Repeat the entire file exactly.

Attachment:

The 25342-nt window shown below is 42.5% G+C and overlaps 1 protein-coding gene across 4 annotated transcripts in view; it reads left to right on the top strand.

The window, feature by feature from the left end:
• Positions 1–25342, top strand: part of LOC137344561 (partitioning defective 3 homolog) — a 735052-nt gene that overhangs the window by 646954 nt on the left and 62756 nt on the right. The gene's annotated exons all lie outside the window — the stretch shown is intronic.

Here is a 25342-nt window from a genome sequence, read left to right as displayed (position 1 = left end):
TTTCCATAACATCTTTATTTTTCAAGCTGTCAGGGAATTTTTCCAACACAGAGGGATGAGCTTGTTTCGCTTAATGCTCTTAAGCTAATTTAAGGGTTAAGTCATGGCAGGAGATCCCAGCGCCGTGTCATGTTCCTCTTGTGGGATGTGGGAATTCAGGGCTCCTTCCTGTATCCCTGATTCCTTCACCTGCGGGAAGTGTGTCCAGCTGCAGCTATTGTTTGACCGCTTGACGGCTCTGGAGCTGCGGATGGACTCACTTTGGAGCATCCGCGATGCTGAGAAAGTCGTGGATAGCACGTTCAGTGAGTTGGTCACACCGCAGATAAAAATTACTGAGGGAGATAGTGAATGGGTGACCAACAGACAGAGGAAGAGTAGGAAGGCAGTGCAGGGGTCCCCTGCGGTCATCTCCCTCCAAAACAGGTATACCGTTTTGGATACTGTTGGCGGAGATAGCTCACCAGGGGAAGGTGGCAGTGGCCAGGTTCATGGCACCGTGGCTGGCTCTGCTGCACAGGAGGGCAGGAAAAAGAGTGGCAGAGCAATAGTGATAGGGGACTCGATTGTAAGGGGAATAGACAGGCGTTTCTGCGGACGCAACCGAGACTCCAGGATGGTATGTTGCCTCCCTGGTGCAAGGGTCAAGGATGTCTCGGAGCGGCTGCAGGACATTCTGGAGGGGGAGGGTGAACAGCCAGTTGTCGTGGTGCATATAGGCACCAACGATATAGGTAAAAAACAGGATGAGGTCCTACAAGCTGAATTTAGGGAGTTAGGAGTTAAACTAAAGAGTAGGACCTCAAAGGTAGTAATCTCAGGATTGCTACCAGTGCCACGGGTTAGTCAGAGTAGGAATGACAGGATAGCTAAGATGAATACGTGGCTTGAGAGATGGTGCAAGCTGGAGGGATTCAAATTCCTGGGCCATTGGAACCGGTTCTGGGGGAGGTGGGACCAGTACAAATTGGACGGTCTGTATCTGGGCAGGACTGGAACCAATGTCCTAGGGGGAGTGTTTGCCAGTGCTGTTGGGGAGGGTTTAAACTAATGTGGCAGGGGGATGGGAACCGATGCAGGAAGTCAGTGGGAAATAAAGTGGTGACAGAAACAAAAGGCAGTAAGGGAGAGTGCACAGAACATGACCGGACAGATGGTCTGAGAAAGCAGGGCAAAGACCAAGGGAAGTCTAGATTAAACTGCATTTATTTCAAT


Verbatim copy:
The 25342-nt window shown below is 42.5% G+C and overlaps 1 protein-coding gene across 4 annotated transcripts in view; it reads left to right on the top strand.

The window, feature by feature from the left end:
• Positions 1–25342, top strand: part of LOC137344561 (partitioning defective 3 homolog) — a 735052-nt gene that overhangs the window by 646954 nt on the left and 62756 nt on the right. The gene's annotated exons all lie outside the window — the stretch shown is intronic.

Here is a 25342-nt window from a genome sequence, read left to right as displayed (position 1 = left end):
TTTCCATAACATCTTTATTTTTCAAGCTGTCAGGGAATTTTTCCAACACAGAGGGATGAGCTTGTTTCGCTTAATGCTCTTAAGCTAATTTAAGGGTTAAGTCATGGCAGGAGATCCCAGCGCCGTGTCATGTTCCTCTTGTGGGATGTGGGAATTCAGGGCTCCTTCCTGTATCCCTGATTCCTTCACCTGCGGGAAGTGTGTCCAGCTGCAGCTATTGTTTGACCGCTTGACGGCTCTGGAGCTGCGGATGGACTCACTTTGGAGCATCCGCGATGCTGAGAAAGTCGTGGATAGCACGTTCAGTGAGTTGGTCACACCGCAGATAAAAATTACTGAGGGAGATAGTGAATGGGTGACCAACAGACAGAGGAAGAGTAGGAAGGCAGTGCAGGGGTCCCCTGCGGTCATCTCCCTCCAAAACAGGTATACCGTTTTGGATACTGTTGGCGGAGATAGCTCACCAGGGGAAGGTGGCAGTGGCCAGGTTCATGGCACCGTGGCTGGCTCTGCTGCACAGGAGGGCAGGAAAAAGAGTGGCAGAGCAATAGTGATAGGGGACTCGATTGTAAGGGGAATAGACAGGCGTTTCTGCGGACGCAACCGAGACTCCAGGATGGTATGTTGCCTCCCTGGTGCAAGGGTCAAGGATGTCTCGGAGCGGCTGCAGGACATTCTGGAGGGGGAGGGTGAACAGCCAGTTGTCGTGGTGCATATAGGCACCAACGATATAGGTAAAAAACAGGATGAGGTCCTACAAGCTGAATTTAGGGAGTTAGGAGTTAAACTAAAGAGTAGGACCTCAAAGGTAGTAATCTCAGGATTGCTACCAGTGCCACGGGTTAGTCAGAGTAGGAATGACAGGATAGCTAAGATGAATACGTGGCTTGAGAGATGGTGCAAGCTGGAGGGATTCAAATTCCTGGGCCATTGGAACCGGTTCTGGGGGAGGTGGGACCAGTACAAATTGGACGGTCTGTATCTGGGCAGGACTGGAACCAATGTCCTAGGGGGAGTGTTTGCCAGTGCTGTTGGGGAGGGTTTAAACTAATGTGGCAGGGGGATGGGAACCGATGCAGGAAGTCAGTGGGAAATAAAGTGGTGACAGAAACAAAAGGCAGTAAGGGAGAGTGCACAGAACATGACCGGACAGATGGTCTGAGAAAGCAGGGCAAAGACCAAGGGAAGTCTAGATTAAACTGCATTTATTTCAAT